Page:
Rep. Bryan Shupe, R-Milford, has written a very disingenuous Opinion piece in which he clearly advocates for electing Republicans instead of Democrats in order to prevent a supermajority in the Delaware legislature, with a tongue-in-cheek encouragement to not vote based solely on party affiliation (“2024 elections could create political ruling class,” Oct. 27). Hmm. Does he think that no one could catch the incongruity of this?
He points out that the Delaware courts have denied several bills passed by the majority party. Does he really not know how the three branches of government work? Does he really not know that Republican-majority legislatures across the country also frequently get their acts denied by their state courts? This is how it is supposed to work, and it works quite well.
He seems to believe that the filing and discussion of bills with which he disagrees are bad. Again, this is how our glorious, messy government works. He apparently hasn’t noticed that Republicans also file bills that he probably disagrees with.
He recommends that voters talk to candidates and listen to what they say. Do you remember the big issue that he emphasized in his first campaign for state office? I do. And I can tell you that he dropped it like a hot potato shortly after taking office. I also remember his big issue a couple of years ago. Vanished like water vapor when reality set in.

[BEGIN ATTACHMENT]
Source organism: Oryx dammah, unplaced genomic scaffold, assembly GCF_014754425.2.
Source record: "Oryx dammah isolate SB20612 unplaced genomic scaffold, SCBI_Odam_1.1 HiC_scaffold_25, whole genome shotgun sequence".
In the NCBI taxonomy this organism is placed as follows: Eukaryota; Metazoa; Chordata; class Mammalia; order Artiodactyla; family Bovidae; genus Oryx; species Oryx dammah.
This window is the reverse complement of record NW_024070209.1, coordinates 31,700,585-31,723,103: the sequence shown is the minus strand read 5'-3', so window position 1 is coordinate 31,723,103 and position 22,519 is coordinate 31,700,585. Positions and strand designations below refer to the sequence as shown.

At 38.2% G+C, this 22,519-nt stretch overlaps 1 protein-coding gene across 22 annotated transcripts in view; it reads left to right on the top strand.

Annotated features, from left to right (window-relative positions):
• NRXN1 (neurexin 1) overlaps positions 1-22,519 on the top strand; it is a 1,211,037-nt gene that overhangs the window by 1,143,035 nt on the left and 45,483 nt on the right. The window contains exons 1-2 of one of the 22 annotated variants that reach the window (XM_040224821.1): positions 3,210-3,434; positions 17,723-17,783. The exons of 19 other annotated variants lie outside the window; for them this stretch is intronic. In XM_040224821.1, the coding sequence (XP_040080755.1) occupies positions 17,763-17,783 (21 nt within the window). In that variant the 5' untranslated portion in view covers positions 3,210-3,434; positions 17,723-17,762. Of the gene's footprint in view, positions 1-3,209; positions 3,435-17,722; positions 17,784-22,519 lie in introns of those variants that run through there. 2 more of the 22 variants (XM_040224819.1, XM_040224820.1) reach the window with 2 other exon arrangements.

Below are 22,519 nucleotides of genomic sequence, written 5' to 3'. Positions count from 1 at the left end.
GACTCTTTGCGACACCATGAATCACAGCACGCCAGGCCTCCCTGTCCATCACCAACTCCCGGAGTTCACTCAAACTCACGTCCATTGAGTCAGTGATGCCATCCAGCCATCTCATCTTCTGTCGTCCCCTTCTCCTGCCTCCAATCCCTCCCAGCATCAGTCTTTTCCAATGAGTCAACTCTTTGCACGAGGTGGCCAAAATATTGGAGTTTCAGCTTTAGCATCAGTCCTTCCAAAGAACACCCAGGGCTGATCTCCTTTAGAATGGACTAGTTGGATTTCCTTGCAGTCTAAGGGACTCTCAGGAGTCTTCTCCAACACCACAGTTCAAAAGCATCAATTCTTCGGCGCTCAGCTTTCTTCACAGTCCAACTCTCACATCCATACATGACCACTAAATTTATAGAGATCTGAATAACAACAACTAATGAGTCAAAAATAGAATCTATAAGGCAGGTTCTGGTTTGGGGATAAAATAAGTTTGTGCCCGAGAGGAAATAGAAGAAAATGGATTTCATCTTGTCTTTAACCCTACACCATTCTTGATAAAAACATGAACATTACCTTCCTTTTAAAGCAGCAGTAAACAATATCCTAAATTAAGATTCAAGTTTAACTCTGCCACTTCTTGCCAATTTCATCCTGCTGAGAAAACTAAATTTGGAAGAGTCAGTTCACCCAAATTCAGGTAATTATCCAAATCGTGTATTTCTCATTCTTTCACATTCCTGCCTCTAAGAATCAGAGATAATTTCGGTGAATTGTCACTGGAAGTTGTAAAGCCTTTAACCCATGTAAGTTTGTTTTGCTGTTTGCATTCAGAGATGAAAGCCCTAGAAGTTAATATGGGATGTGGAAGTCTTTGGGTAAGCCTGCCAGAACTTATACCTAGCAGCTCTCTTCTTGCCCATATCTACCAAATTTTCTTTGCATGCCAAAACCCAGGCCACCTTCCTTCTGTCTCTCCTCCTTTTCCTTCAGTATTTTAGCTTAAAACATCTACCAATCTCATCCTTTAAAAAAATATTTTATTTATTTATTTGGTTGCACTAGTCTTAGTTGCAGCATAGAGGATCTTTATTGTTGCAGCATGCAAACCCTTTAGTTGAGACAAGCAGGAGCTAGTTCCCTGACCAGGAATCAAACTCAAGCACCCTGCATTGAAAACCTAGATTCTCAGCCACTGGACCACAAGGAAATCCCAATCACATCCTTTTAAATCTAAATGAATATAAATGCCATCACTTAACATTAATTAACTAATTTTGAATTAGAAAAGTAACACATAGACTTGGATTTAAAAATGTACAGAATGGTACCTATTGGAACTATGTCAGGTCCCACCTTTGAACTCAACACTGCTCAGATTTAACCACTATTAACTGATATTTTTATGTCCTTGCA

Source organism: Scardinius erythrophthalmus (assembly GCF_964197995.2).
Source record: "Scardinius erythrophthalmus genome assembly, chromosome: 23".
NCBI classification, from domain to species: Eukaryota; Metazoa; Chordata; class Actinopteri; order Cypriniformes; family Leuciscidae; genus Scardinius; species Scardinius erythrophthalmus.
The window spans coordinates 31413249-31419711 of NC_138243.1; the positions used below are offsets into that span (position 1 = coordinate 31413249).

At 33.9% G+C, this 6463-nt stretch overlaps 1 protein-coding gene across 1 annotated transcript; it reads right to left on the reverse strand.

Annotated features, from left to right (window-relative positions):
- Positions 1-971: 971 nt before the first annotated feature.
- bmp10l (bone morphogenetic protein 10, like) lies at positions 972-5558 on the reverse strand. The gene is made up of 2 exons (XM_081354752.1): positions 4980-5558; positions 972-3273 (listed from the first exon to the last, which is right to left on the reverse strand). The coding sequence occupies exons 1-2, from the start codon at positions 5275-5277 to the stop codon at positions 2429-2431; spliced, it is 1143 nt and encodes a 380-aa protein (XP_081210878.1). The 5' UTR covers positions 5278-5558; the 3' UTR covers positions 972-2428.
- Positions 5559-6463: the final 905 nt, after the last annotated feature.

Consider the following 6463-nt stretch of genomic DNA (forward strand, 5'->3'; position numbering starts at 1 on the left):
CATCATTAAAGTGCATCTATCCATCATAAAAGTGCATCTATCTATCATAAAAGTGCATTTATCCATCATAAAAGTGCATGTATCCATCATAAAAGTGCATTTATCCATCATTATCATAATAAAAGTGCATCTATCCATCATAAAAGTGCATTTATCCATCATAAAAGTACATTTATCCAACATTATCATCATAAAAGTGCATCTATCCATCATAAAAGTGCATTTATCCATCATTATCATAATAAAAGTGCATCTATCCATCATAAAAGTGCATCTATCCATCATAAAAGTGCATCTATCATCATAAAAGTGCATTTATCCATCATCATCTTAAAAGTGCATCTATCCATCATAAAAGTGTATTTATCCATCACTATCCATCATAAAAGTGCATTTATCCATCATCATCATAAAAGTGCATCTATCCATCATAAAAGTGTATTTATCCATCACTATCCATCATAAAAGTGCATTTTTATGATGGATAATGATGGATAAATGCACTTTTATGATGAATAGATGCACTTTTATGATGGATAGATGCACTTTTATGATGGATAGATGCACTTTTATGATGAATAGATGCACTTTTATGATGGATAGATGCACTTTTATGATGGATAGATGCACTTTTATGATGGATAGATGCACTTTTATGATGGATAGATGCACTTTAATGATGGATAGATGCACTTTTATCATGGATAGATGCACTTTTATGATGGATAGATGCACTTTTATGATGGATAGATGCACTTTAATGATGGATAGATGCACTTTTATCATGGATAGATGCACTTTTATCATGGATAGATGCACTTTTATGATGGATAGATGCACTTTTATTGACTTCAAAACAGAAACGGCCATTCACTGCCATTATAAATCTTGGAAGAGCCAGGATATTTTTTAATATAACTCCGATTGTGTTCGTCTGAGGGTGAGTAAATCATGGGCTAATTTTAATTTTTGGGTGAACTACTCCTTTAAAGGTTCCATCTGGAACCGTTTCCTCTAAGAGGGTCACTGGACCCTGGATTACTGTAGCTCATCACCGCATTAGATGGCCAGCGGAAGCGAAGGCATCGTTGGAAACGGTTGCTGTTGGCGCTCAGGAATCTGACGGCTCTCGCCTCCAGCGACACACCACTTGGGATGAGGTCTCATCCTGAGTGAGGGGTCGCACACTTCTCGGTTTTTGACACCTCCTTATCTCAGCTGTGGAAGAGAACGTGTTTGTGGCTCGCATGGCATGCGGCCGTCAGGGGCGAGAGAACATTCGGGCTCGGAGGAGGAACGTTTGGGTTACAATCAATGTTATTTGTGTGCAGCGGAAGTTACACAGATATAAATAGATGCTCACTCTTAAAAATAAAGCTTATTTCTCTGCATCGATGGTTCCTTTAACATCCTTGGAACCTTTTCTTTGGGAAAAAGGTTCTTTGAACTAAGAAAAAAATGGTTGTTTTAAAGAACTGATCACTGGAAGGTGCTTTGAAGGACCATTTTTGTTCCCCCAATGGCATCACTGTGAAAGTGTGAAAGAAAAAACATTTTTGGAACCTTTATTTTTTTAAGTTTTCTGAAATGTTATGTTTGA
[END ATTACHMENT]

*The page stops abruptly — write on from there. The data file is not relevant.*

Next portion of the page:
He also says that we should not take national party politics into consideration when voting in Delaware elections. In our conversations, he has been extremely careful to avoid answering any questions about the last presidential election, the GOP and its current front-runner presidential candidate. Maybe he knows that his own base does care. It cares deeply and puts that affiliation and its implied alliance by anyone who runs as a Republican first in their decision making.
Bryan is not a bad person. I think he doesn’t do a terrible job. I wish he didn’t trot the party line so deeply (such as sending out “his” legislative updates that are not actually his, not approved individually by him or managed by him), but that’s politics. I do think we need, at least, a two-party system to ensure that serious debate takes place. Two parties that each represent a continuum and are not scared of their extreme minorities. I pray we can return to that messy, honorable history.
Reader reactions, pro or con, are welcomed at email@example.com.